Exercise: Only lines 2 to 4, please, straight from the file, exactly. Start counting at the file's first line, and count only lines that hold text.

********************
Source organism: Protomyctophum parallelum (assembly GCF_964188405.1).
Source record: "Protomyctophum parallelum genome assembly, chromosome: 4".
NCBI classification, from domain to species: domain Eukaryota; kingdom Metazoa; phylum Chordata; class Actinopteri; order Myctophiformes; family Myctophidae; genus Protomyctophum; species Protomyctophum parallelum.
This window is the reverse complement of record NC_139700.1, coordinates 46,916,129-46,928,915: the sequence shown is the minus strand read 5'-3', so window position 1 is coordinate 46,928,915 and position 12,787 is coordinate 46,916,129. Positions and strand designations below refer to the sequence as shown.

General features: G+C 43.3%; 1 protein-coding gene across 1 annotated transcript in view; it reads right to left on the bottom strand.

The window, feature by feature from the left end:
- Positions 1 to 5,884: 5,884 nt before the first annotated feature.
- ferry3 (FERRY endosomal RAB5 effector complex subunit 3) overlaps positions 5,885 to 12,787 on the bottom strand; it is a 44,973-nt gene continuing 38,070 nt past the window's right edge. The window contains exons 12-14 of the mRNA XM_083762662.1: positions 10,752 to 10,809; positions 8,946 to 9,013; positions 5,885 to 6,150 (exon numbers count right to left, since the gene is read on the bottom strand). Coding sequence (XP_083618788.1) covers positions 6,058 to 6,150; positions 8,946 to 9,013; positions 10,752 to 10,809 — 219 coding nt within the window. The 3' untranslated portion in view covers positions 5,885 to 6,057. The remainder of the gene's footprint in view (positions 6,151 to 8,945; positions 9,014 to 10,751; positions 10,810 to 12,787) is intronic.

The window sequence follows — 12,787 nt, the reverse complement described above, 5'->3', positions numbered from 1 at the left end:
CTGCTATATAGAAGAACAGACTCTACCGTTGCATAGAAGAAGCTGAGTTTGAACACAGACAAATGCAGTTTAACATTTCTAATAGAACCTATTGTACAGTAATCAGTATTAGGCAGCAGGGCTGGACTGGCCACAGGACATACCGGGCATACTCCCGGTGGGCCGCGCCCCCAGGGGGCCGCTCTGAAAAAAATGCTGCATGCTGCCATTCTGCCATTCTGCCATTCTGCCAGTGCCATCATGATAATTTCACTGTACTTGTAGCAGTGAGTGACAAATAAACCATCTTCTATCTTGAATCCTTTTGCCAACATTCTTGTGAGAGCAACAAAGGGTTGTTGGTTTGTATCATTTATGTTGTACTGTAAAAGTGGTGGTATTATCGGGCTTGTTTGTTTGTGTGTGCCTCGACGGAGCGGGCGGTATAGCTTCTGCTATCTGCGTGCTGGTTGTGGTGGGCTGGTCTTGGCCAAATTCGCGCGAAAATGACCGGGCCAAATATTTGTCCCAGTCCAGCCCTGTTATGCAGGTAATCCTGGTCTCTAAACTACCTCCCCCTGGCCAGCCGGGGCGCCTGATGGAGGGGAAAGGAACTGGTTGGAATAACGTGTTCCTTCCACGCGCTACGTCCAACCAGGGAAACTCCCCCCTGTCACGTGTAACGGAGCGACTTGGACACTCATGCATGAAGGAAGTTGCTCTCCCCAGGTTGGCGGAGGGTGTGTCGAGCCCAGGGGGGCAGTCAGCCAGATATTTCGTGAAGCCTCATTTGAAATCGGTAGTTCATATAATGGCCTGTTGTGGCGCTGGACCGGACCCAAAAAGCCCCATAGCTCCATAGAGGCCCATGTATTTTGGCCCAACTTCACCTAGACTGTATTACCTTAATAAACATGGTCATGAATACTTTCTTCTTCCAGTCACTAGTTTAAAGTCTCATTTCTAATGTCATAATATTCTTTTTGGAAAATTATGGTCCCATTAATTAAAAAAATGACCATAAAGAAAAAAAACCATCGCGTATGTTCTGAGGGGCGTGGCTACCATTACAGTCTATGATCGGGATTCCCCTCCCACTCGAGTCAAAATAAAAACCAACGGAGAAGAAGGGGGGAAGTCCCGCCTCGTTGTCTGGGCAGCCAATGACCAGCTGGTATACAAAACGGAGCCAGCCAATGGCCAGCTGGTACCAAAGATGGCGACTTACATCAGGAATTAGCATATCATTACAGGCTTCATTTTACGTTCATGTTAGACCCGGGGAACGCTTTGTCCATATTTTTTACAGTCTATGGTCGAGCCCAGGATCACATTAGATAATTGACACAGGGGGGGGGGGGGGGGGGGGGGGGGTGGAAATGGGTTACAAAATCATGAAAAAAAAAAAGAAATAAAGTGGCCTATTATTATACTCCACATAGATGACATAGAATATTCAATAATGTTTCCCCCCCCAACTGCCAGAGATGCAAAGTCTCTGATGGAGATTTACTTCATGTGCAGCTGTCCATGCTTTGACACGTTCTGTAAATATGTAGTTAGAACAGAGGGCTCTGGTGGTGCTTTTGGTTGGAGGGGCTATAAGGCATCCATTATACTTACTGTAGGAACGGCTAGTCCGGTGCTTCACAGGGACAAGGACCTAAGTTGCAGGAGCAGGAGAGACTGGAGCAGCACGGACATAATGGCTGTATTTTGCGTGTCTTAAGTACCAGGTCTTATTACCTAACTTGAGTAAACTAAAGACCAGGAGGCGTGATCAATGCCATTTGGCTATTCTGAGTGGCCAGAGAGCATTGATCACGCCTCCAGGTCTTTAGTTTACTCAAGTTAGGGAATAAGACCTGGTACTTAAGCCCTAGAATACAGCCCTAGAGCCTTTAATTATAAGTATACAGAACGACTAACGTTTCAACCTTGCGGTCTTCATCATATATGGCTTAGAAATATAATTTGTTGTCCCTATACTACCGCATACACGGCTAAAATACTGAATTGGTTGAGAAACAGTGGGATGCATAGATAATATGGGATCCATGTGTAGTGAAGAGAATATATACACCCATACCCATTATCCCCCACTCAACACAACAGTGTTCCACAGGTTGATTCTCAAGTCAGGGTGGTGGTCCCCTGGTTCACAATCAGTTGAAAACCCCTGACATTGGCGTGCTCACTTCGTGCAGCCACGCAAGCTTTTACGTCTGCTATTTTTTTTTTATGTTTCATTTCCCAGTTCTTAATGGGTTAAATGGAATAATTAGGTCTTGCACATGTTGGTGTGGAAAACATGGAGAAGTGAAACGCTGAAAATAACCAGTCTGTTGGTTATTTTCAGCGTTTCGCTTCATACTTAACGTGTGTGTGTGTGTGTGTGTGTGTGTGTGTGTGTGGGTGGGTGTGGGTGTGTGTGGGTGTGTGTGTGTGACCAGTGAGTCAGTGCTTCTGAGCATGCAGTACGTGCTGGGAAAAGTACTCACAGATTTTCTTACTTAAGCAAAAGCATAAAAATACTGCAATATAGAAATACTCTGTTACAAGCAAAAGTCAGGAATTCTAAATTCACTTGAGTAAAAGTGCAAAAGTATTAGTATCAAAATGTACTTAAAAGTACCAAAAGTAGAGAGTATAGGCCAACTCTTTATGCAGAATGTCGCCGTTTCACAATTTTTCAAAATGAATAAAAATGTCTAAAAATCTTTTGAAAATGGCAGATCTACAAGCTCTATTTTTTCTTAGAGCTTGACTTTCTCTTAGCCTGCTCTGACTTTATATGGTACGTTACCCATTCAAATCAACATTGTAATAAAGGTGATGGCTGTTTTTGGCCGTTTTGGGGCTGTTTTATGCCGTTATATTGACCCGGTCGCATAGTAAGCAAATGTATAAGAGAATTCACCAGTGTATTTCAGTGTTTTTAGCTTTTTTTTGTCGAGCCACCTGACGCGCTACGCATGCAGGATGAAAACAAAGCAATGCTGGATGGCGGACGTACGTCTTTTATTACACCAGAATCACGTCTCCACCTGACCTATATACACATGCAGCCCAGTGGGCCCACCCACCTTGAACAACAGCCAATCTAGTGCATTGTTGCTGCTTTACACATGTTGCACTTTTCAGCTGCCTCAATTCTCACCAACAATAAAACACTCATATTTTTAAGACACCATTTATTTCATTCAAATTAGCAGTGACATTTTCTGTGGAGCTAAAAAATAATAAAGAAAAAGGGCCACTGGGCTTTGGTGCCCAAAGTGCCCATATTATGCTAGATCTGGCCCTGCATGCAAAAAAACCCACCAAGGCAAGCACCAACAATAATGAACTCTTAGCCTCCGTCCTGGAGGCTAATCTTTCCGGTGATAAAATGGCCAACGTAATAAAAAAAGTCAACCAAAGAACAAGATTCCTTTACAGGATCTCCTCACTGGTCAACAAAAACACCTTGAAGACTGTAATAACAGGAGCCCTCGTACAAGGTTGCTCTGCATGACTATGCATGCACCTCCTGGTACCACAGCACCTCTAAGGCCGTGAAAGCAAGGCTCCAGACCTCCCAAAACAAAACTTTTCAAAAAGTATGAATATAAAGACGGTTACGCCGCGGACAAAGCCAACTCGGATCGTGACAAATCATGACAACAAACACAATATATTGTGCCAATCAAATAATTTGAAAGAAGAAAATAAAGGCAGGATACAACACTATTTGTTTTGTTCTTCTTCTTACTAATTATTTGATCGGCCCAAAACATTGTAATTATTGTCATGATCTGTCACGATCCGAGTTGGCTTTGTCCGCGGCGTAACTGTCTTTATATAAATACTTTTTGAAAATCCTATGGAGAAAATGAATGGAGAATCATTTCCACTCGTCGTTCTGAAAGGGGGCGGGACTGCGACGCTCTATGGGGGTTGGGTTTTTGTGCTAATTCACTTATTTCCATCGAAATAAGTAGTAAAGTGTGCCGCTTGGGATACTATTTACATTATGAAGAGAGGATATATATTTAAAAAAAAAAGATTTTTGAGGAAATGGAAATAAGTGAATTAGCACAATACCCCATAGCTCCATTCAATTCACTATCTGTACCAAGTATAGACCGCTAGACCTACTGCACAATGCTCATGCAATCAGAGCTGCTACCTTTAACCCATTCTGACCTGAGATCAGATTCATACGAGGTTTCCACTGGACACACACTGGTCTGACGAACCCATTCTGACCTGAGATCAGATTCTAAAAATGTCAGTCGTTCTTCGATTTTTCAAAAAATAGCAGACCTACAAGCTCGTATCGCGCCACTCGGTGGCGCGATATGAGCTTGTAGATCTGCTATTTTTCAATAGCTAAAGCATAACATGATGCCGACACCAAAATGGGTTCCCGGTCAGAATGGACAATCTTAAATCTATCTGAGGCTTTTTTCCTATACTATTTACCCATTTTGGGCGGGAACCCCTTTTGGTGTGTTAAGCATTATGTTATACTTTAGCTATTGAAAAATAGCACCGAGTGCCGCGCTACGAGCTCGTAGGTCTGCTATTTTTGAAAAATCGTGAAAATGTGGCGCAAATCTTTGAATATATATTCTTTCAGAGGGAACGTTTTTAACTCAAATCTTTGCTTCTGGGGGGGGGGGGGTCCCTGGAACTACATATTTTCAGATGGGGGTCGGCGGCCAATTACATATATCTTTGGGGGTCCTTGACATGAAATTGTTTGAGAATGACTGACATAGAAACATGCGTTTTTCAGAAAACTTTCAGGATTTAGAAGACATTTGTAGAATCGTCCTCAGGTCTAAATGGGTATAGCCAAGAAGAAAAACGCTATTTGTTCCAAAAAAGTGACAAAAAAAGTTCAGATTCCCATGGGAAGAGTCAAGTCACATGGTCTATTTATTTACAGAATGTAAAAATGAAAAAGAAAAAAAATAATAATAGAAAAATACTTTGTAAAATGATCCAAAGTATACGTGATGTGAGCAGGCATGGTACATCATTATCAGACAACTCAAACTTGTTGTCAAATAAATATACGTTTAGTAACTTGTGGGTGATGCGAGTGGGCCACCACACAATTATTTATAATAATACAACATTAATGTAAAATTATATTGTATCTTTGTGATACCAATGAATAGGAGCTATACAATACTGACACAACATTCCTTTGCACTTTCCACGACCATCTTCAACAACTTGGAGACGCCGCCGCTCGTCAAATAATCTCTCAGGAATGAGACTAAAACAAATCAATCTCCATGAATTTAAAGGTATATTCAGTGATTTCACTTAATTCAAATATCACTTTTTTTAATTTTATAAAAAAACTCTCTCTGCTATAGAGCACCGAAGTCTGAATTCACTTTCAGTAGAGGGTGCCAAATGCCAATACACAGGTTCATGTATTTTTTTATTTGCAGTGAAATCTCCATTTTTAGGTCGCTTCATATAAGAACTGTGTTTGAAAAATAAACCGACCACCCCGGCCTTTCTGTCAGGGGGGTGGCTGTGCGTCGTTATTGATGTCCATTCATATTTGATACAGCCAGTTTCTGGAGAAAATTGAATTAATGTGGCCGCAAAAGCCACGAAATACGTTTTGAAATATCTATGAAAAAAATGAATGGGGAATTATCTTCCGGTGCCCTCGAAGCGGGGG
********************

Source record: "Protomyctophum parallelum genome assembly, chromosome: 4".
NCBI classification, from domain to species: domain Eukaryota; kingdom Metazoa; phylum Chordata; class Actinopteri; order Myctophiformes; family Myctophidae; genus Protomyctophum; species Protomyctophum parallelum.
This window is the reverse complement of record NC_139700.1, coordinates 46,916,129-46,928,915: the sequence shown is the minus strand read 5'-3', so window position 1 is coordinate 46,928,915 and position 12,787 is coordinate 46,916,129. Positions and strand designations below refer to the sequence as shown.